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By Ashley Anjlien Kumar, The Confidence Coach

Does your child get down on herself? Is she hard on herself? A ‘perfectionist’ child? 

Some parents have reached out to me to ask what they can do to help their child who they believe has perfectionist tendencies. As someone who grew up with a mother with perfectionist tendencies, I picked up those qualities too in many ways. It isn’t easy going into the adult world expecting and wanting things to be perfect from the start, and then realizing there will be many roadblocks, ‘plan B’s’ – which a perfectionist mostly hates, and even failures. — What? Failure? Aarrgh (running in the opposite direction…Right?)

I’ve been working on those tendencies since I was 19 years old and have worked to diminish the effects of these habits on my life. There are adults in their 60’s now trying to unravel their perfectionist habits so they can learn to enjoy life more. This is isn’t easy as we get older, so the sooner we start with young kids, the better off they will be in the long run.

There isn’t one single answer that will ‘fit’ each child because each child is unique. But here are some ways to help your child that will benefit her regardless, and will help to increase the connection in your relationship.

First, what are some signs of a perfectionist child?

  • Gives up easily after only 1 or 2 attempts of something,
  • Unable to overcome mistakes,
  • Has difficulty managing change,
  • Self-critical, self-conscious, or easily embarrassed,
  • Sensitive to criticism even if it’s constructive,
  • Anxiety about making mistakes,
  • Procrastinates or avoids challenging tasks,
  • Tendency to stay in comfort zone,
  • Emotionally and socially inhibited,
  • Critical of others,
  • Difficulty decision making…

These are just a few.

So what can you do?

PART 1: Be vulnerable and open; share your past mistakes or poor choices with your child (based on what is age appropriate of course).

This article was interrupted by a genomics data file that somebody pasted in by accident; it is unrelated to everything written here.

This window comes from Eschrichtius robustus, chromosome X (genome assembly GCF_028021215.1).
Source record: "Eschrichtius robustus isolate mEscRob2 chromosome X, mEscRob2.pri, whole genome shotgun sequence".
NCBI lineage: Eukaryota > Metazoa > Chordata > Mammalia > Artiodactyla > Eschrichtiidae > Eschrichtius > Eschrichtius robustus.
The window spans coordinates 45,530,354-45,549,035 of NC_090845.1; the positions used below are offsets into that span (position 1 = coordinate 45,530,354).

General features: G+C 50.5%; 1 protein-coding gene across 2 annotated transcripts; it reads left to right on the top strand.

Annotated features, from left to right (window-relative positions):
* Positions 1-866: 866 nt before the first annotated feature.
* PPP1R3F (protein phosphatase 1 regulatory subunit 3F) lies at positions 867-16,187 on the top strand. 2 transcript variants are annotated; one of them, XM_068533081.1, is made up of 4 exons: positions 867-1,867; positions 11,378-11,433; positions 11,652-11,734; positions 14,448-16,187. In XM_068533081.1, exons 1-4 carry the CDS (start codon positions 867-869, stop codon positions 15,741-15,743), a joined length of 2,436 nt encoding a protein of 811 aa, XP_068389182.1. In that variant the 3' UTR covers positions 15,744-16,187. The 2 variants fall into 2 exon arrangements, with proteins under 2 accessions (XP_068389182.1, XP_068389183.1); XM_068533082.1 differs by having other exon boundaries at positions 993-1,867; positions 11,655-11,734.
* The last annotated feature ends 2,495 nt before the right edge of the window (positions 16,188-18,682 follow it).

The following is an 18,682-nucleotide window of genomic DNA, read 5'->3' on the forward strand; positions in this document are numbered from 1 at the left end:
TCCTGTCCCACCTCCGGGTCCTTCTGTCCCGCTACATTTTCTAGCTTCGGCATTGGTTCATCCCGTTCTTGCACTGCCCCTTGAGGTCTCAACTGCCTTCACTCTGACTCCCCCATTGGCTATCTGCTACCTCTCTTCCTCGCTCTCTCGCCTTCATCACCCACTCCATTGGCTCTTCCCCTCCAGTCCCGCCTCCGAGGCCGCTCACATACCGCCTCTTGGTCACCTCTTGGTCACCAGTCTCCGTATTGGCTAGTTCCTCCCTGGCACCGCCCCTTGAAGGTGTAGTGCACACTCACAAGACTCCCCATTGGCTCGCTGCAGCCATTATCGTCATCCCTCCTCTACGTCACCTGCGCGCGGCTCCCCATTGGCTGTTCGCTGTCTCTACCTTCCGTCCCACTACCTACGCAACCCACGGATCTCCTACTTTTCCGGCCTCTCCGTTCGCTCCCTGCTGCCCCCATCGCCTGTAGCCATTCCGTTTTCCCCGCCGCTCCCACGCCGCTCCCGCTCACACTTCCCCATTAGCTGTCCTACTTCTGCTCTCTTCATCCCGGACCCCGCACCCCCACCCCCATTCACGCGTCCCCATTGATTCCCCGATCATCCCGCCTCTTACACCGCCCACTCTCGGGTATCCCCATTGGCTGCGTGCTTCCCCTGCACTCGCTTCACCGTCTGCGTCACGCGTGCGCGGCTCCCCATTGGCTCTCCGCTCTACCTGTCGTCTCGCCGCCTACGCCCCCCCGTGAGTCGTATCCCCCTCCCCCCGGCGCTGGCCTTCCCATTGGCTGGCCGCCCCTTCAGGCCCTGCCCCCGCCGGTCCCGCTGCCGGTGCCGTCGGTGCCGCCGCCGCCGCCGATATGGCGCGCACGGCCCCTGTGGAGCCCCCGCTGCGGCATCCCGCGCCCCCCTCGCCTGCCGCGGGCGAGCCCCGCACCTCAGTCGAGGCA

It can be hard for parents to open up and be vulnerable with their kids; many parents struggle with showing their mistakes, flaws or poor choices from the past. But sharing these “imperfect” parts of yourself allows you to reach your child on ‘their’ level – you become approachable/reachable – and that is life changing!

If you choose to not share your imperfections, mistakes or poor choices, then your child has only your achievements to ‘measure’ up against. Not because you are asking them to ‘measure up’ and not because she is trying to ‘measure up.’ But because her brain doesn’t have anything else to compare to right now. At least not on that very intimate relationship level than can only be experienced in the parent-child dynamic. 

When you step out of your comfort zone and share your mistakes with your child, be sure to share the LESSON you learned from it, and how experiencing the mistake actually helped you. If kids can see the positives around a mistake, a mistake is less threatening. 

Sharing Points:

What did you gain from the mistake?

How did you grow from the mistake?

How has the lesson helped you in other areas of your life?

Here is a story I would tell my child 5-10 year old child about a poor choice from my past: 

When I was 7 years old, I made a very poor choice that was disrespectful and affected many people negatively.